That an alteration of the intestinal permeability is associated with gut barrier function has been increasingly evident, which plays an important role in human and animal health. Bisphenol A (BPA), an industrial compound used worldwide, has recently been classified as an environmental pollutant. One of our earlier studies has demonstrated that BPA disrupts the intestinal barrier function by inducing apoptosis and inhibiting cell proliferation in the human colonic epithelial cells line. In this study, we investigated the effects of dietary BPA uptake on the colonic barrier function in mice, as well as the intestinal permeability. Dietary BPA uptake was observed to destroy the morphology of the colonic epithelium and increase the pathology score. The levels of endotoxin, diamine peroxidase, D-lactate, and zonulin were found to have been significantly elevated in both plasma and colonic mucosa. A decline in the number of intestinal goblet cells and in mucin 2 gene expression was observed in the mice belonging to the BPA group. The results of immunohistochemistry revealed that the expression of tight junction proteins (ZO-1, occludin, and claudin-1) in colonic epithelium of BPA mice decreased significantly, and their gene abundance was also inhibited. Moreover, dietary BPA uptake was also found to have significantly reduced colonic microbial diversity and altered microbial structural composition. The functional profiles of colonic bacterial community exhibited adverse effects of dietary BPA intake on the endocrine and digestive systems, as well as the transport and catabolism functions. Collectively, our study highlighted that dietary BPA increased the colonic permeability, and this effect was closely related to the disruption of intestinal chemistry and physical and biological barrier functions.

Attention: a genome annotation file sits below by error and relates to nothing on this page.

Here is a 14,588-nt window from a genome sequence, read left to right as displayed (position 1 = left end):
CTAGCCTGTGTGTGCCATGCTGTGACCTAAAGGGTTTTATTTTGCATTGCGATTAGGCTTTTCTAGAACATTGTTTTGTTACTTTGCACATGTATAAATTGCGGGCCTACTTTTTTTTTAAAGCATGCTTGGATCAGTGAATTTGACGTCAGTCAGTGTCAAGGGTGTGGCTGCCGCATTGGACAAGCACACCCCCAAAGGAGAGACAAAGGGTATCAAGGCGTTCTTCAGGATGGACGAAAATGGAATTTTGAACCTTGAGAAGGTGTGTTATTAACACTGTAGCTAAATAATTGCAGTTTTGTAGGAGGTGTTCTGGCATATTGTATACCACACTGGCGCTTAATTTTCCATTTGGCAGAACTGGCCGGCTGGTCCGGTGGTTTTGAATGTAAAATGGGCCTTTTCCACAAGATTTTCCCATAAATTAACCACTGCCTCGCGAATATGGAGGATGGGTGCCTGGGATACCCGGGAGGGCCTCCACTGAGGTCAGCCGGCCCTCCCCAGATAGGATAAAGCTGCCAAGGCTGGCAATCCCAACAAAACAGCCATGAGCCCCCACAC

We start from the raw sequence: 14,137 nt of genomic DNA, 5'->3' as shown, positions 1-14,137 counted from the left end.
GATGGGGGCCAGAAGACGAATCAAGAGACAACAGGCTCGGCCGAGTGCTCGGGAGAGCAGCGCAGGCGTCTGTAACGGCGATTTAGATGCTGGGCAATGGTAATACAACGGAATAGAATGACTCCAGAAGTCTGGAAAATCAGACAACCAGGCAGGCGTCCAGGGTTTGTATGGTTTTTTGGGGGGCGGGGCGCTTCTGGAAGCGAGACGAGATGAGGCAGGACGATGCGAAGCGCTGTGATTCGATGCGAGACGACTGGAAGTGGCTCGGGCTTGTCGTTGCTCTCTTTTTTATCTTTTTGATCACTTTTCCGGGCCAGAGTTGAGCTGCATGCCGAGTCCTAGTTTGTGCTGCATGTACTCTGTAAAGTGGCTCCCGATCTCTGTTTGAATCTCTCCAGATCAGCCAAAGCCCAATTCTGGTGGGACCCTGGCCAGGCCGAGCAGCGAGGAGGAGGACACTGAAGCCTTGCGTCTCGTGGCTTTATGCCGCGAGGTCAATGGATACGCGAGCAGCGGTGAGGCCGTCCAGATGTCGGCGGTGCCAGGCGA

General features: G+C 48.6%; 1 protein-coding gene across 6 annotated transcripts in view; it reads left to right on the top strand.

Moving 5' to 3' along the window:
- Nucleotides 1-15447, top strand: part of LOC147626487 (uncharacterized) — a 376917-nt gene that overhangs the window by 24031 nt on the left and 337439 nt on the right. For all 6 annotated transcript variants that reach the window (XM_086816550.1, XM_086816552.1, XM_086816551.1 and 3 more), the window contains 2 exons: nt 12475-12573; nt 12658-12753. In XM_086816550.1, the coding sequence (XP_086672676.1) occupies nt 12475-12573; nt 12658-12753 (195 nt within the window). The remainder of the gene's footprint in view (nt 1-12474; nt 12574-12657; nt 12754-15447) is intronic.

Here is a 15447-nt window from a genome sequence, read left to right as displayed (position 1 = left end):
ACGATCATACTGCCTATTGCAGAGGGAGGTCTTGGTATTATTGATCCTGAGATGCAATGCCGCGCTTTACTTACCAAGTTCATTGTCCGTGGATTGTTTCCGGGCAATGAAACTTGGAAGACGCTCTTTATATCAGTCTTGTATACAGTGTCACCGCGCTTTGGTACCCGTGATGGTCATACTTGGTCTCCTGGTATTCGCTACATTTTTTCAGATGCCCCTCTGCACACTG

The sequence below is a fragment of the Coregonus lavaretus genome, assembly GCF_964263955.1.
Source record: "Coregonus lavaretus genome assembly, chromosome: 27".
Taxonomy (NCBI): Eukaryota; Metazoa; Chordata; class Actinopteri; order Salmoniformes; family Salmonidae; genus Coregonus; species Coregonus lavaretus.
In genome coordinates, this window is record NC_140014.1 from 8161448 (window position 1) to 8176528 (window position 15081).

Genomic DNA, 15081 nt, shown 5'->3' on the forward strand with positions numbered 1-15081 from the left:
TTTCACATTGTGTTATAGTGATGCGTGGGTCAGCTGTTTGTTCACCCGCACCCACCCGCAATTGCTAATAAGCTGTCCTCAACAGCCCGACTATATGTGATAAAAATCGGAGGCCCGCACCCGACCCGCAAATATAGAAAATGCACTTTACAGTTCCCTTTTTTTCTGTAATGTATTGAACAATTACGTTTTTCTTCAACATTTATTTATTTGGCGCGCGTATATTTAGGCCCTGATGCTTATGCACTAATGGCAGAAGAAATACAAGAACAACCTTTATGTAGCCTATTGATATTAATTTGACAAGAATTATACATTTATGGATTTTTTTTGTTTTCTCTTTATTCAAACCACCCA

Keywords: Bisphenol A; Environmental pollution; Intestinal barrier function; Intestinal permeability; Mice.
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